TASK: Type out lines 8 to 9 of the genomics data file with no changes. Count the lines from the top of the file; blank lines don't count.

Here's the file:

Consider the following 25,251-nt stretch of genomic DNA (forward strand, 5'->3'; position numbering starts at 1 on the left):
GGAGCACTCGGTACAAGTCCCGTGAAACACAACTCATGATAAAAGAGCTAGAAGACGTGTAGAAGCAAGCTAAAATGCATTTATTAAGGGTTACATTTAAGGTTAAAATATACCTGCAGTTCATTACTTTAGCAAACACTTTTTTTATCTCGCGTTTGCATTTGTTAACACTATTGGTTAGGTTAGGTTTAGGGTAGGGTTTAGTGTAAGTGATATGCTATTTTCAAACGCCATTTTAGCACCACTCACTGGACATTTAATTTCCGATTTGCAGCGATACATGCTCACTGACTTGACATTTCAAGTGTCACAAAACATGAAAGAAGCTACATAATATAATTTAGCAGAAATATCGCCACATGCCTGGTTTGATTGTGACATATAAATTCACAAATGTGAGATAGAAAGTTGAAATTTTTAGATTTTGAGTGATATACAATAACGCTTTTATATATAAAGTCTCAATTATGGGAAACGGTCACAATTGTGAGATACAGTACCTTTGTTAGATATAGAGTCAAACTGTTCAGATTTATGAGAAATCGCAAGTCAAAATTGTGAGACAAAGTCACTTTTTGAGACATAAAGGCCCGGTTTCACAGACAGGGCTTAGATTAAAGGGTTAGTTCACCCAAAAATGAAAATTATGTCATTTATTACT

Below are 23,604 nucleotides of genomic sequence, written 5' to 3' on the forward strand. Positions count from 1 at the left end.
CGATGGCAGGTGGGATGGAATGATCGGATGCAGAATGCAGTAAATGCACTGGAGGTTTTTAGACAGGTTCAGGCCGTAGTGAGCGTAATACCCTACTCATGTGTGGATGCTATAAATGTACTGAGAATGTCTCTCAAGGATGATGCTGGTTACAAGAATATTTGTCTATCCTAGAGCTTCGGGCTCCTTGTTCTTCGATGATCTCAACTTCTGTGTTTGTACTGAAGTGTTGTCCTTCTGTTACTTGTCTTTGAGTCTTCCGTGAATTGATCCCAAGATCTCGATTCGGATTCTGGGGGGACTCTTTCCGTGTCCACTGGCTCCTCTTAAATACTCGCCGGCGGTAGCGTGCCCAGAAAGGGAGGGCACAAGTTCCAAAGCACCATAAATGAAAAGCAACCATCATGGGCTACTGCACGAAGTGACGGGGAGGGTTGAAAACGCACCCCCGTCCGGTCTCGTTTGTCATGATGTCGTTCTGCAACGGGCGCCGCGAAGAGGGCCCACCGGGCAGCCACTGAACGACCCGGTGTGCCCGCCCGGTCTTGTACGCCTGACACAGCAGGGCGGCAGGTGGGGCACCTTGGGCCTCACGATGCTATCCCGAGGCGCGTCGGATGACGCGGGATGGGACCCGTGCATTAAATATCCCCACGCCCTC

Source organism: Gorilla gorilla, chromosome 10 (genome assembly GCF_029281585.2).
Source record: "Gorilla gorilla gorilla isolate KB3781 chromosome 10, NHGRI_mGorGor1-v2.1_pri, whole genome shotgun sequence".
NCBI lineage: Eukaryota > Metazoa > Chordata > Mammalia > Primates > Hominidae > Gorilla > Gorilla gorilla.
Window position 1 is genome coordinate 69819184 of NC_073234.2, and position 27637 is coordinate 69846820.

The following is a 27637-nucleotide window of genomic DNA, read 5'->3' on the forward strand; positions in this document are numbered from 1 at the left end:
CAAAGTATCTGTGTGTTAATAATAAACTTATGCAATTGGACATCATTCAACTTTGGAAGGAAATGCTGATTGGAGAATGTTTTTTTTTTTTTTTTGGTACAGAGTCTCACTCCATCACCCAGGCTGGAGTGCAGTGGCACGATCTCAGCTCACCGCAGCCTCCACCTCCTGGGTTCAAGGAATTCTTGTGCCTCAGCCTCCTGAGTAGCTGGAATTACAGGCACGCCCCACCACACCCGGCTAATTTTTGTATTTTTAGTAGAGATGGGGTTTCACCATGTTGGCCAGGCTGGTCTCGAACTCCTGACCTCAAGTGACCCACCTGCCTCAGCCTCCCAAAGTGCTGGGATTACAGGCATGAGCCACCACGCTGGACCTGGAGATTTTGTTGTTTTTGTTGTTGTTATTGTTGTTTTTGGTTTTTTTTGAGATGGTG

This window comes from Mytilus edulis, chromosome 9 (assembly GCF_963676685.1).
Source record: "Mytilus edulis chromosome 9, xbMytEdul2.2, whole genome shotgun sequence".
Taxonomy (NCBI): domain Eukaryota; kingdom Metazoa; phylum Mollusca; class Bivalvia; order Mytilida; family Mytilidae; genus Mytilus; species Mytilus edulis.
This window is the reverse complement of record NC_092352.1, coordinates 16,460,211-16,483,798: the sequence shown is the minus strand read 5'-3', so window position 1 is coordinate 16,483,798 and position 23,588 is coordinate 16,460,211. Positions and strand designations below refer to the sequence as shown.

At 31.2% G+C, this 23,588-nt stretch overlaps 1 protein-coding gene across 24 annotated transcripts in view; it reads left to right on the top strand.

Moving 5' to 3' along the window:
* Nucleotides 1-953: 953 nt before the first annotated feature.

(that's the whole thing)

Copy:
Window position 1 is genome coordinate 69819184 of NC_073234.2, and position 27637 is coordinate 69846820.

The following is a 27637-nucleotide window of genomic DNA, read 5'->3' on the forward strand; positions in this document are numbered from 1 at the left end: